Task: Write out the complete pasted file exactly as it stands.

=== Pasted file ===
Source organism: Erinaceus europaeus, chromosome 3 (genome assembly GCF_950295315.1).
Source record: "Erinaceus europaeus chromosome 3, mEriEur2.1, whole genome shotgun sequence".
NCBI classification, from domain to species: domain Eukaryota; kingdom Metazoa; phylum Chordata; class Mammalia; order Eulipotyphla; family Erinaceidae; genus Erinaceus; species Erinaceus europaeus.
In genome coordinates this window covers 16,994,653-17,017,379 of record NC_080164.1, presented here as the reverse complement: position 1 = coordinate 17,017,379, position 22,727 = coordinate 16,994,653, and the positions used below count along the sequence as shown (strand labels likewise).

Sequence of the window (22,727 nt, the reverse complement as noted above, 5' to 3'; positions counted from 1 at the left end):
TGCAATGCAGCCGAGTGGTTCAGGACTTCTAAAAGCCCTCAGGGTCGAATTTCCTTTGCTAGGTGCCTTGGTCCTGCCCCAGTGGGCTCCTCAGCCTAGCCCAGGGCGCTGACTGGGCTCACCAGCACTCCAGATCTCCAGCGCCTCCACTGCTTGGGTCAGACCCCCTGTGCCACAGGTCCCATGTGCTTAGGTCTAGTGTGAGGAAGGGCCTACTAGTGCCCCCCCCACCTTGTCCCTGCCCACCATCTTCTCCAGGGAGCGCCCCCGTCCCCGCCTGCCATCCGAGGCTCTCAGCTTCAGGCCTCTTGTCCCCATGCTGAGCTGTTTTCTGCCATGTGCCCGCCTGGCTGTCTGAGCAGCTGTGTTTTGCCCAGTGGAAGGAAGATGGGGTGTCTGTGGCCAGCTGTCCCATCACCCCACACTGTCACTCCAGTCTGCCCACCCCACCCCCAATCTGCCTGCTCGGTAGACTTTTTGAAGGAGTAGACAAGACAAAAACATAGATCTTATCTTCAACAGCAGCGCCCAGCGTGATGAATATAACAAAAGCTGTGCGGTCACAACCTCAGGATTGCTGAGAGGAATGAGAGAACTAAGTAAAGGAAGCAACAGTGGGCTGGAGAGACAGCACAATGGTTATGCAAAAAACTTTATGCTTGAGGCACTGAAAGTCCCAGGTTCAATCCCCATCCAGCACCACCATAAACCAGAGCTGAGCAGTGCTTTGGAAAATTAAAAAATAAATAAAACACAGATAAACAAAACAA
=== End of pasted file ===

Source organism: Erinaceus europaeus, chromosome 3 (genome assembly GCF_950295315.1).
Source record: "Erinaceus europaeus chromosome 3, mEriEur2.1, whole genome shotgun sequence".
NCBI classification, from domain to species: domain Eukaryota; kingdom Metazoa; phylum Chordata; class Mammalia; order Eulipotyphla; family Erinaceidae; genus Erinaceus; species Erinaceus europaeus.
In genome coordinates this window covers 16,994,653-17,017,379 of record NC_080164.1, presented here as the reverse complement: position 1 = coordinate 17,017,379, position 22,727 = coordinate 16,994,653, and the positions used below count along the sequence as shown (strand labels likewise).

Sequence of the window (22,727 nt, the reverse complement as noted above, 5' to 3'; positions counted from 1 at the left end):
TGCAATGCAGCCGAGTGGTTCAGGACTTCTAAAAGCCCTCAGGGTCGAATTTCCTTTGCTAGGTGCCTTGGTCCTGCCCCAGTGGGCTCCTCAGCCTAGCCCAGGGCGCTGACTGGGCTCACCAGCACTCCAGATCTCCAGCGCCTCCACTGCTTGGGTCAGACCCCCTGTGCCACAGGTCCCATGTGCTTAGGTCTAGTGTGAGGAAGGGCCTACTAGTGCCCCCCCCACCTTGTCCCTGCCCACCATCTTCTCCAGGGAGCGCCCCCGTCCCCGCCTGCCATCCGAGGCTCTCAGCTTCAGGCCTCTTGTCCCCATGCTGAGCTGTTTTCTGCCATGTGCCCGCCTGGCTGTCTGAGCAGCTGTGTTTTGCCCAGTGGAAGGAAGATGGGGTGTCTGTGGCCAGCTGTCCCATCACCCCACACTGTCACTCCAGTCTGCCCACCCCACCCCCAATCTGCCTGCTCGGTAGACTTTTTGAAGGAGTAGACAAGACAAAAACATAGATCTTATCTTCAACAGCAGCGCCCAGCGTGATGAATATAACAAAAGCTGTGCGGTCACAACCTCAGGATTGCTGAGAGGAATGAGAGAACTAAGTAAAGGAAGCAACAGTGGGCTGGAGAGACAGCACAATGGTTATGCAAAAAACTTTATGCTTGAGGCACTGAAAGTCCCAGGTTCAATCCCCATCCAGCACCACCATAAACCAGAGCTGAGCAGTGCTTTGGAAAATTAAAAAATAAATAAAACACAGATAAACAAAACAA